Once clean beauty emerged, we started to see more options on the market for recyclable, zero waste and reusable packaging, alternatives to plastic, eco-friendly inks and certified sustainable cardboard.

In fact, clean beauty raises awareness of the environmental impact of some of the industry’s top ingredients. Some offenders include:

  • Oxybenzone and octinoxate: chemicals found in UV blockers like sunscreen that contribute to coral bleaching
  • Triclosan: an antibacterial agent that’s toxic to aquatic bacteria, algae and dolphins
  • Parabens: a family of preservatives that have been known to disrupt hormones
  • Siloxanes: known to bioaccumulate in aquatic food chains
  • Plastic microbeads: microplastics that get consumed by marine life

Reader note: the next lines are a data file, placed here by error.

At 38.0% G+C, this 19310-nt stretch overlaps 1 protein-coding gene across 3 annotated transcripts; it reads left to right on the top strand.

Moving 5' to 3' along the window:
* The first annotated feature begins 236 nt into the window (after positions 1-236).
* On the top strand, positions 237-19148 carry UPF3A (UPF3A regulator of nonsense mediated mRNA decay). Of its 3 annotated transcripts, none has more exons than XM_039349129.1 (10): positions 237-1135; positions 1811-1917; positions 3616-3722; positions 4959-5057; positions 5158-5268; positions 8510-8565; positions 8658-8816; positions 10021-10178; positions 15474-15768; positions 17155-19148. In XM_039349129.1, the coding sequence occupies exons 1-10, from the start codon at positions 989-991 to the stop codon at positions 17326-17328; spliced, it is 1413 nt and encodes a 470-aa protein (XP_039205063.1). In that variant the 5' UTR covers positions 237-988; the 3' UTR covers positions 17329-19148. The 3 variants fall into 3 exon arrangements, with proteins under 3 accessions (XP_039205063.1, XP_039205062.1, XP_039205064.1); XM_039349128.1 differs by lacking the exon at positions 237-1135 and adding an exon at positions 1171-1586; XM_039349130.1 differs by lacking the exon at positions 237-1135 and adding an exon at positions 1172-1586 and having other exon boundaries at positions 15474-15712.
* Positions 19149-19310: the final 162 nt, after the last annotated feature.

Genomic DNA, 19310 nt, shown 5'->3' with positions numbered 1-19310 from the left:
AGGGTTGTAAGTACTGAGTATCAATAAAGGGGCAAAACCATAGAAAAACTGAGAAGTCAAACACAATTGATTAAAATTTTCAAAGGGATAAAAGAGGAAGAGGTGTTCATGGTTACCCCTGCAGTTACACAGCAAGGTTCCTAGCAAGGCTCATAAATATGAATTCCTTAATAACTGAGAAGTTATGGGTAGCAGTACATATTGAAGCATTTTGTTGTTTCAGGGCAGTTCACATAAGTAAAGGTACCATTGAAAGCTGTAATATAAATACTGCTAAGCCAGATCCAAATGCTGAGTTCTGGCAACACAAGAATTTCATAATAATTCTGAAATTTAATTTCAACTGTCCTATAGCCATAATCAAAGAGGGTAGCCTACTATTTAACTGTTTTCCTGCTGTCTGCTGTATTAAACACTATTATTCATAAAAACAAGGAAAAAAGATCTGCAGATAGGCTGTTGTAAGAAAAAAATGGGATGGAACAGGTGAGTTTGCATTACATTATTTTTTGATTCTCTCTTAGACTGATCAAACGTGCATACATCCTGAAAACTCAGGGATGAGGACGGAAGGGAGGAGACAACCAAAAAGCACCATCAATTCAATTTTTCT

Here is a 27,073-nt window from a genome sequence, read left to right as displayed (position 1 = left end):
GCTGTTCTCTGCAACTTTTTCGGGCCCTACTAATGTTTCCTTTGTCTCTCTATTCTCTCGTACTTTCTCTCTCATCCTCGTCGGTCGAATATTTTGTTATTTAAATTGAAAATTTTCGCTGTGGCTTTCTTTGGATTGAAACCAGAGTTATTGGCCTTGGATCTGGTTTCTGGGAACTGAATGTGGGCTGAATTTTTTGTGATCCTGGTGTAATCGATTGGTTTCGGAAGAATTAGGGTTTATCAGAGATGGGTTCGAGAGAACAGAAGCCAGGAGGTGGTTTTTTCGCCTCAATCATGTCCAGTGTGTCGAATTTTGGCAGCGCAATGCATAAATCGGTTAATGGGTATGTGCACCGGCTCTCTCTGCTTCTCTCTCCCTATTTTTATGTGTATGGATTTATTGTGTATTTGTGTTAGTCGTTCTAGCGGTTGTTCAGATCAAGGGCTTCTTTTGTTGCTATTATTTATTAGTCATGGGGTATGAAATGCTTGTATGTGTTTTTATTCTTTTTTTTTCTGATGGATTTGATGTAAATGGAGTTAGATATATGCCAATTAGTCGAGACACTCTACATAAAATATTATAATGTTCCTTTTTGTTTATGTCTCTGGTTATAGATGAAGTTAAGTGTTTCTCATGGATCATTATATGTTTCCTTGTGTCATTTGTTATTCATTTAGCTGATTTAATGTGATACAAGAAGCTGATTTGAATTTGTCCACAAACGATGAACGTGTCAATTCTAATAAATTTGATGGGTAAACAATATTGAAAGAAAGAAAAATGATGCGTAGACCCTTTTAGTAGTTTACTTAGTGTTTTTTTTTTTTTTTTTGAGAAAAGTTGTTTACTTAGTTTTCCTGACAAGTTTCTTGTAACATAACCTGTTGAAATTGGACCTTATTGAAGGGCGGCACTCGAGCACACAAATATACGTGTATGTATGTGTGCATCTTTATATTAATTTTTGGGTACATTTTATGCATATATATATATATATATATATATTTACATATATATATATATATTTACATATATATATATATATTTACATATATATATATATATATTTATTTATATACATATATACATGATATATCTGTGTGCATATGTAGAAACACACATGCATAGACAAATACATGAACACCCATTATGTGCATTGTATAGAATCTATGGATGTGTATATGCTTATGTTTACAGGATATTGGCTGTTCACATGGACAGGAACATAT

Although clean beauty methods aren’t always clear cut, it has started to pave the way for more ingredient sourcing transparency in the industry.

Clean beauty brands like The Body Shop and Neal’s Yard Remedies have dedicated pages on every ingredient they use.

They go into detail about how it’s used, where it comes from, the labour involved in extracting it and what’s being done to ensure that it’s not unsustainably depleting natural resources.

Other brands have tackled the problem of unethical ingredients in skincare by replacing them with ethical alternatives. One big example of this is squalane, an ingredient used to balance oil production in skin.

This ingredient is a lipid that can be found naturally in all our skin as well as plants but the cosmetics industry sourced it from shark liver oil and added it to everything from anti-ageing cream to lip gloss.